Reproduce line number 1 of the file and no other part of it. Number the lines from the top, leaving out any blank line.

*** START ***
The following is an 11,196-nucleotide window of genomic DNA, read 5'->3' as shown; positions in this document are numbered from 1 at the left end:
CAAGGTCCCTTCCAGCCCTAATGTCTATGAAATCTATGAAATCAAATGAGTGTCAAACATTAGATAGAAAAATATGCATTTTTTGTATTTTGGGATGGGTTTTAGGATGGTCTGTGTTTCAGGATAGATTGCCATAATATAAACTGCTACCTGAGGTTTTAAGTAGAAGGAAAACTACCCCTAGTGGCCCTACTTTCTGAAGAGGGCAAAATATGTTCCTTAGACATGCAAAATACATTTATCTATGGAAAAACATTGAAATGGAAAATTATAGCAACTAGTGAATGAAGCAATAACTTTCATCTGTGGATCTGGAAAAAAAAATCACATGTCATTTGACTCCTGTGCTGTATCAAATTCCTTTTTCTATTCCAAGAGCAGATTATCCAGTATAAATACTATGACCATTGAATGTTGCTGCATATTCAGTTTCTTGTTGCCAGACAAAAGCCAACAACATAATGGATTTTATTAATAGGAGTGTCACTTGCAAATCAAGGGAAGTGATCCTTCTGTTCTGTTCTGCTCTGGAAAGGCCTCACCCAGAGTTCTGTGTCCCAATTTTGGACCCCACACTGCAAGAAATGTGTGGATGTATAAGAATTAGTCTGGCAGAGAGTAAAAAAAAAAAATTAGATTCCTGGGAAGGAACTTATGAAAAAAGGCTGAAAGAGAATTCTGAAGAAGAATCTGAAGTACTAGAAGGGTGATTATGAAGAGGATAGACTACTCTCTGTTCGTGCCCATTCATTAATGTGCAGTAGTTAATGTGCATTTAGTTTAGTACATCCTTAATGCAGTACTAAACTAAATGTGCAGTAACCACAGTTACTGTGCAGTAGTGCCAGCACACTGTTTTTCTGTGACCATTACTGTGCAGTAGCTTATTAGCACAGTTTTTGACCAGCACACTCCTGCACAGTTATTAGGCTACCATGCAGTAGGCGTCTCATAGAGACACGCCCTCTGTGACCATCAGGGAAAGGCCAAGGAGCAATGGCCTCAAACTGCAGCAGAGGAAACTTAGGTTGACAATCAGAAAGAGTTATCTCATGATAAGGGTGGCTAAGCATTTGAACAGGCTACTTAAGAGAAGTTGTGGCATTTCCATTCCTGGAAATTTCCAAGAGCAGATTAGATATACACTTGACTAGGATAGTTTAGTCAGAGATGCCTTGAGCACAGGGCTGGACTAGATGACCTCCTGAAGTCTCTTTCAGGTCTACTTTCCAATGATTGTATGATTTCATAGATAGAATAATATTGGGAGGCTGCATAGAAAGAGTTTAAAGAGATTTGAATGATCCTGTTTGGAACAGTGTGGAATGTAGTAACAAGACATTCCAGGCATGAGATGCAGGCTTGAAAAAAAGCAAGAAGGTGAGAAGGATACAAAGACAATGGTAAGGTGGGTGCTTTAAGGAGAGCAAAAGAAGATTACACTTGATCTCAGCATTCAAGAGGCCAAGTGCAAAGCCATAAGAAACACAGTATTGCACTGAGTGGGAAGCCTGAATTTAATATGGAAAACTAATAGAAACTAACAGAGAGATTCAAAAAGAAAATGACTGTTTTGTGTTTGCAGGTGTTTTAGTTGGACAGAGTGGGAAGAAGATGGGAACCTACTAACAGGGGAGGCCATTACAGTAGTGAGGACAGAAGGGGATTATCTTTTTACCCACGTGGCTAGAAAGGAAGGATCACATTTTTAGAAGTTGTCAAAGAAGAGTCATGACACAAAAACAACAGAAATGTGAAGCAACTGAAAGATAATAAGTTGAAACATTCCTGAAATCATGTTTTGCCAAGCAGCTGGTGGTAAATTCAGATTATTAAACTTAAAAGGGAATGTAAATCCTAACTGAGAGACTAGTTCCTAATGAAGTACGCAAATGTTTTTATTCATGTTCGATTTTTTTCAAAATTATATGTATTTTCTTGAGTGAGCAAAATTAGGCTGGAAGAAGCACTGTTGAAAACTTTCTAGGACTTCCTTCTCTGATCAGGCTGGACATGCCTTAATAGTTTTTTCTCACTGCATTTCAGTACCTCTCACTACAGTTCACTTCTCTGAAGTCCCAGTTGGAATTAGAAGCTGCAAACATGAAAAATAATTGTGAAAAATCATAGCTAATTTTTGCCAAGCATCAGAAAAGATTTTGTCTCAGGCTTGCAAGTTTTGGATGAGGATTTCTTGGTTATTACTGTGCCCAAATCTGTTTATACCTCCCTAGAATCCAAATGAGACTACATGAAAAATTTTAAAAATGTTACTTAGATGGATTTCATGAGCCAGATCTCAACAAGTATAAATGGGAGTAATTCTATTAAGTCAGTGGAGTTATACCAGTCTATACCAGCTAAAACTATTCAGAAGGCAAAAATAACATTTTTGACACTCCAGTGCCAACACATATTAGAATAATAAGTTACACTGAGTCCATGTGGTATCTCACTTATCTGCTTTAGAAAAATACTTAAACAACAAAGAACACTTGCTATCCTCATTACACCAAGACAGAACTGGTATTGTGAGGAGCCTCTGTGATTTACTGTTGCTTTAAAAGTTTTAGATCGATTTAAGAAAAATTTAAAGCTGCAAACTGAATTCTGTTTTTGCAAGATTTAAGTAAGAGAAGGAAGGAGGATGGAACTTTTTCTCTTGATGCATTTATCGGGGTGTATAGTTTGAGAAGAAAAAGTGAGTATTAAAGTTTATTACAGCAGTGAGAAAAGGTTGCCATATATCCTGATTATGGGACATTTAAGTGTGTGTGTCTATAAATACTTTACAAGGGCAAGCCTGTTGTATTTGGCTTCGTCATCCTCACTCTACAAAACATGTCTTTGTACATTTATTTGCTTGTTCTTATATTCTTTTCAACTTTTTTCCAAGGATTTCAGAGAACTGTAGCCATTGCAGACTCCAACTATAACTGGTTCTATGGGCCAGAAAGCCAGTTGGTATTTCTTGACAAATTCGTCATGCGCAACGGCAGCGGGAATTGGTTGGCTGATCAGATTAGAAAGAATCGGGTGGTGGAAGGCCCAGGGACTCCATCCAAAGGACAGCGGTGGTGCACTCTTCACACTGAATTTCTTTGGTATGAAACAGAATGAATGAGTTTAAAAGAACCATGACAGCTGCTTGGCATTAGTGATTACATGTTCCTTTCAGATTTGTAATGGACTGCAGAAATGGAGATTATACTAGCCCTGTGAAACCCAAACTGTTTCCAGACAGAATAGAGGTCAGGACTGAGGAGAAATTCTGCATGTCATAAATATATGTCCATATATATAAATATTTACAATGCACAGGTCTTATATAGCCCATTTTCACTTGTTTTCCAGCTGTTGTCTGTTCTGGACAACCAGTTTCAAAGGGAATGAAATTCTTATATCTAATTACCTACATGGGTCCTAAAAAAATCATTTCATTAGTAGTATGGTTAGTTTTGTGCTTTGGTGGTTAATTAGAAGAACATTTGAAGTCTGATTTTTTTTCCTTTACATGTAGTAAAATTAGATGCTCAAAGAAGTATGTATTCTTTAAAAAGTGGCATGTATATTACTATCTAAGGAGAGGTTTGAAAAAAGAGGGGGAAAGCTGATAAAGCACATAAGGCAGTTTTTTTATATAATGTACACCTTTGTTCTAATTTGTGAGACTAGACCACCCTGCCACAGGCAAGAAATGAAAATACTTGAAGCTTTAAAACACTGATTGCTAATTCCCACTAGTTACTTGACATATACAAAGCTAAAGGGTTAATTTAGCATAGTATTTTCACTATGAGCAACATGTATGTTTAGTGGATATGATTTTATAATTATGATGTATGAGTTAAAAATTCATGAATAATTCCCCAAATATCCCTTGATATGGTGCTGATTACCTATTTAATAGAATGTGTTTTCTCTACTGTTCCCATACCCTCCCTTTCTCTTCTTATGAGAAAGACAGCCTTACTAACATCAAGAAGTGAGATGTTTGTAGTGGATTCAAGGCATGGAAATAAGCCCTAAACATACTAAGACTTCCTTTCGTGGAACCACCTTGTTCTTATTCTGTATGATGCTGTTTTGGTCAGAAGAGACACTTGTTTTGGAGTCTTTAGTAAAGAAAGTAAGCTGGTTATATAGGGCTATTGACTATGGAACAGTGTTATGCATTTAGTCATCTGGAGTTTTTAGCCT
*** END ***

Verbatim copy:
The following is an 11,196-nucleotide window of genomic DNA, read 5'->3' as shown; positions in this document are numbered from 1 at the left end: